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Let $p(k)$ be the $k^\text{th}$ number in Pascal's triangle, numbered from left to right in each row, going down the rows.

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So, for example, $p(1)$ to $p(10)$ are $\binom{0}{0},\space \binom{1}{0},\space \binom{1}{1},\space \binom{2}{0},\space \binom{2}{1},\space \binom{2}{2},\space \binom{3}{0},\space \binom{3}{1},\space \binom{3}{2},\space \binom{3}{3}$, respectively.

Now define sequence $a_n$ as:

$$a_1\text{ is a positive integer}$$

$$a_{n+1}=p(a_n)$$

Is the following conjecture true or false:

Conjecture: $\lim\limits_{n\to\infty}a_n=1$ for all $a_1\in\mathbb{Z^+}$.

For example, with $a_1=150$ we have:
$a_2=p(150)=560$
$a_3=p(560)=32$
$a_4=p(32)=35$
$a_5=p(35)=7$
$a_6=p(7)=1$
$a_n=1$ for $n\ge 6$

With $a_1=100$ we have:
$a_2=p(100)=1287$
$a_3=p(1287)=37353738800$
$a_4=p(37353738800)=\space ?$

If an $a_n$ value is very large, then $a_{n+1}$ is likely to be much larger than $a_n$. However, even if the terms become very large, it is possible that eventually one of them will be small enough so that the sequence will become an endless stream of $1$s. I don't know how the sequence will play out.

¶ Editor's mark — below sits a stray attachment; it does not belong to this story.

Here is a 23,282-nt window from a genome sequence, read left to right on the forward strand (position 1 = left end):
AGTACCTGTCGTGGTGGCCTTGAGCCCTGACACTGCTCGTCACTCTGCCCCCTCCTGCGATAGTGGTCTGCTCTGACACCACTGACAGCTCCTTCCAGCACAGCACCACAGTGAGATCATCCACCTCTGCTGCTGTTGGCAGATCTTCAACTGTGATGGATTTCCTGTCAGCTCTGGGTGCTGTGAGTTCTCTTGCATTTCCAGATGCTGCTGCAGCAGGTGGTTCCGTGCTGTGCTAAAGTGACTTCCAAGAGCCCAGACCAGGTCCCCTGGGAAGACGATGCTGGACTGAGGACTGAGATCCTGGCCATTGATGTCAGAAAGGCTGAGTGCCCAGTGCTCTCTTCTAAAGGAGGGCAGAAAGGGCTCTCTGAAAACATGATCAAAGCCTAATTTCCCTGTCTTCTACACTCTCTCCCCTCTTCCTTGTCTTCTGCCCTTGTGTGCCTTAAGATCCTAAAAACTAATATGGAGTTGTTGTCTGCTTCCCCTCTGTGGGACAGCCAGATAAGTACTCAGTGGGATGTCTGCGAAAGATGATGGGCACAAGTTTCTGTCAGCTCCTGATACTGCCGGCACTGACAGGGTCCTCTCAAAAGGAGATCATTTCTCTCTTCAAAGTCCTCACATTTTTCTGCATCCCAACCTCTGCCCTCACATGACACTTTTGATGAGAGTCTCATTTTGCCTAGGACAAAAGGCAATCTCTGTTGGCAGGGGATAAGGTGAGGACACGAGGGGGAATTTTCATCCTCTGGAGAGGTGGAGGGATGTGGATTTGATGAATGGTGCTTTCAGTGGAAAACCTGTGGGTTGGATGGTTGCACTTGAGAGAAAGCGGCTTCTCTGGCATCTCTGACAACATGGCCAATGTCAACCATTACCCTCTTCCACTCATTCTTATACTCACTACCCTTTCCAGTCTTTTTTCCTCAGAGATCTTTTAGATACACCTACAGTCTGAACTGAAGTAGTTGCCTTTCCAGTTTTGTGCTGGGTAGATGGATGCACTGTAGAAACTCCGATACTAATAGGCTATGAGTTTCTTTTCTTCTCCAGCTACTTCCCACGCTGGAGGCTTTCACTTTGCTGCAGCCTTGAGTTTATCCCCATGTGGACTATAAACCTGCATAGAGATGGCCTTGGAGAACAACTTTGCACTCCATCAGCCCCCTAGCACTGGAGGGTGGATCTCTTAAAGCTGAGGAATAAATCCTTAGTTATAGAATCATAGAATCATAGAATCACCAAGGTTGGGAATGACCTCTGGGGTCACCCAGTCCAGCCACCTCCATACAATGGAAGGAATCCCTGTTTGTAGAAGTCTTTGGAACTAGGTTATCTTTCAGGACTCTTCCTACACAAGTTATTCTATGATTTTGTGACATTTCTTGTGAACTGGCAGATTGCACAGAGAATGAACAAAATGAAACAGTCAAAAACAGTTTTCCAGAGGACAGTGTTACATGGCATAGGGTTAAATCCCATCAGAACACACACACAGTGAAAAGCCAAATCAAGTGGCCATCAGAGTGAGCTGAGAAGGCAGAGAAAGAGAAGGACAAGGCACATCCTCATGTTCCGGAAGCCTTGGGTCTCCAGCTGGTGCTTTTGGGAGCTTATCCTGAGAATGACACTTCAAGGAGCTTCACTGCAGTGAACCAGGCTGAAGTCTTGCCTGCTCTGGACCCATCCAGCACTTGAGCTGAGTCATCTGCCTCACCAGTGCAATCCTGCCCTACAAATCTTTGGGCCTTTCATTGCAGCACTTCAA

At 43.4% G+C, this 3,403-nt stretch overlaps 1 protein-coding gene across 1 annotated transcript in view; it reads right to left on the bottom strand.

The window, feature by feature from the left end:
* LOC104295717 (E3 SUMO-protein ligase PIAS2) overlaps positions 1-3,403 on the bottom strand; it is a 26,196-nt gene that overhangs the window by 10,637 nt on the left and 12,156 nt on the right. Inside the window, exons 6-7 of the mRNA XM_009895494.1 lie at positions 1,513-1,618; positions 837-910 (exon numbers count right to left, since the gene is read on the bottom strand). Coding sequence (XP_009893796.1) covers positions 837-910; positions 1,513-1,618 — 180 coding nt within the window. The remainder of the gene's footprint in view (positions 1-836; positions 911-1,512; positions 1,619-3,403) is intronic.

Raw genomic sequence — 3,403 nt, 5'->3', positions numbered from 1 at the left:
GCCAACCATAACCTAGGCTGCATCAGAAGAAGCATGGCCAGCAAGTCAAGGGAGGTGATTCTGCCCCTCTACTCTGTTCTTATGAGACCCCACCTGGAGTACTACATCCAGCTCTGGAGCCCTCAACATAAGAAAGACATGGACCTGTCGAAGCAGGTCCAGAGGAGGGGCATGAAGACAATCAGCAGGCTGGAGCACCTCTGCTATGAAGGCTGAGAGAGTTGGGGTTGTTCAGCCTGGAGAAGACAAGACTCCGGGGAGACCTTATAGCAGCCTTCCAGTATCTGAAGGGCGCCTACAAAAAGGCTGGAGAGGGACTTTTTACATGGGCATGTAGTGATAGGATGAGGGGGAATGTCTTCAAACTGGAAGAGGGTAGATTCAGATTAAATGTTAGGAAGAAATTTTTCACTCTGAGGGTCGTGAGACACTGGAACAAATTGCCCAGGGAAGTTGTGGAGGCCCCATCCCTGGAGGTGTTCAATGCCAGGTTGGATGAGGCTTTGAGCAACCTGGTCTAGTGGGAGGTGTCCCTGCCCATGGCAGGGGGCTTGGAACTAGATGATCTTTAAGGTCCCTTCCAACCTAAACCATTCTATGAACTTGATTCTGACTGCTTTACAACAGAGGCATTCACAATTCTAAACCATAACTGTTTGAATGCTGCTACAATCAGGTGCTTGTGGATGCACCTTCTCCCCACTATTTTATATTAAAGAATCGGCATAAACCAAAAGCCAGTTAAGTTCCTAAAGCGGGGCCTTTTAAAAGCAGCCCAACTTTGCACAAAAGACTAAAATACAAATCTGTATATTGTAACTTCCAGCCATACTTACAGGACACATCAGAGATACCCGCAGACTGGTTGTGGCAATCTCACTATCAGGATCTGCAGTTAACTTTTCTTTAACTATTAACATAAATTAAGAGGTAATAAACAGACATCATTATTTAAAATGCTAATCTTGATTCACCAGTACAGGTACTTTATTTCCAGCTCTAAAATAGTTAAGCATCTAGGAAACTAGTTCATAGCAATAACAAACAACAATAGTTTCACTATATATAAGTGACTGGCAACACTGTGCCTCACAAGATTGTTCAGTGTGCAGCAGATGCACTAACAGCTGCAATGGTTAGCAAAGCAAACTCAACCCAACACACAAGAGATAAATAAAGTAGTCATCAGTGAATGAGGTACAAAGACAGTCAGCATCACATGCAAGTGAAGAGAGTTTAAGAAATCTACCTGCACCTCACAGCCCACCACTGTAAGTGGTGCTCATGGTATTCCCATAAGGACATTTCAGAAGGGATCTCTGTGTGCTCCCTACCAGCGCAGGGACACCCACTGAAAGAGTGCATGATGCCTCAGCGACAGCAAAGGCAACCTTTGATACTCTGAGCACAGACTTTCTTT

Here and here is the sequence $p(k)$, except their index is shifted down $1$ from mine. So for example, my $p(5)$ is numbered as the $4$th term is the linked sequence.

Context: I have been playing with Pascal's triangle, investigating some of its mysterious, geometrical and humourous properties.

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    $\begingroup$ The first step to attack this problem is to find a way to efficiently determine $p(n)$ for very large $n$ $\endgroup$
    – Peter
    Dec 8, 2023 at 6:54
  • $\begingroup$ I don't know about the efficient part but at least $p(n)=\binom{r-1}{n-1-\frac{r(r-1)}{2}}$ where $r=\lfloor \frac{1+\sqrt{8n-7}}{2} \rfloor$ $\endgroup$
    – Sil
    Dec 8, 2023 at 16:05

1 Answer 1

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At least heuristically, there should be an $a_1$ for which the $a_n$ tend to infinity. First of all, we can take $a_1$ large enough to consider only asymptotics. Now, note that $p(k)$ 'looks like' ${\lfloor c\sqrt{k}\rfloor\choose i}$ for some constant $c$ and an $i$ between $0$ and $\lfloor c\sqrt{k}\rfloor$. We can (heuristically) assume that this $i$ is uniformly distributed over its range. Then if $8\leq i\leq \lfloor c\sqrt{k}\rfloor-8$, then $p(k)\geq C_1(c\sqrt{k})^8 \geq C_2 k^4$ for some $C_1$ and $C_2$. In other words, with probability $1-\frac{C_3}{\sqrt{a_n}}$ we have $a_{n+1}\geq C_2{a_n}^4$. But then with probability $1-\frac{C_3}{\sqrt{a_{n+1}}}$ we have $a_{n+2}\geq C_2a_{n+1}^4$. So the probability that this always happens is $\left(1-C_3(a_1)^{-1/2}\right)\left(1-C_3(C_2a_1^{-2})\right)\left(1-C_3(C_2(C_2^4a_1^{-8}))\right)\cdots$, and by the standard convergence theorems for products this converges to a value $\gt0$.

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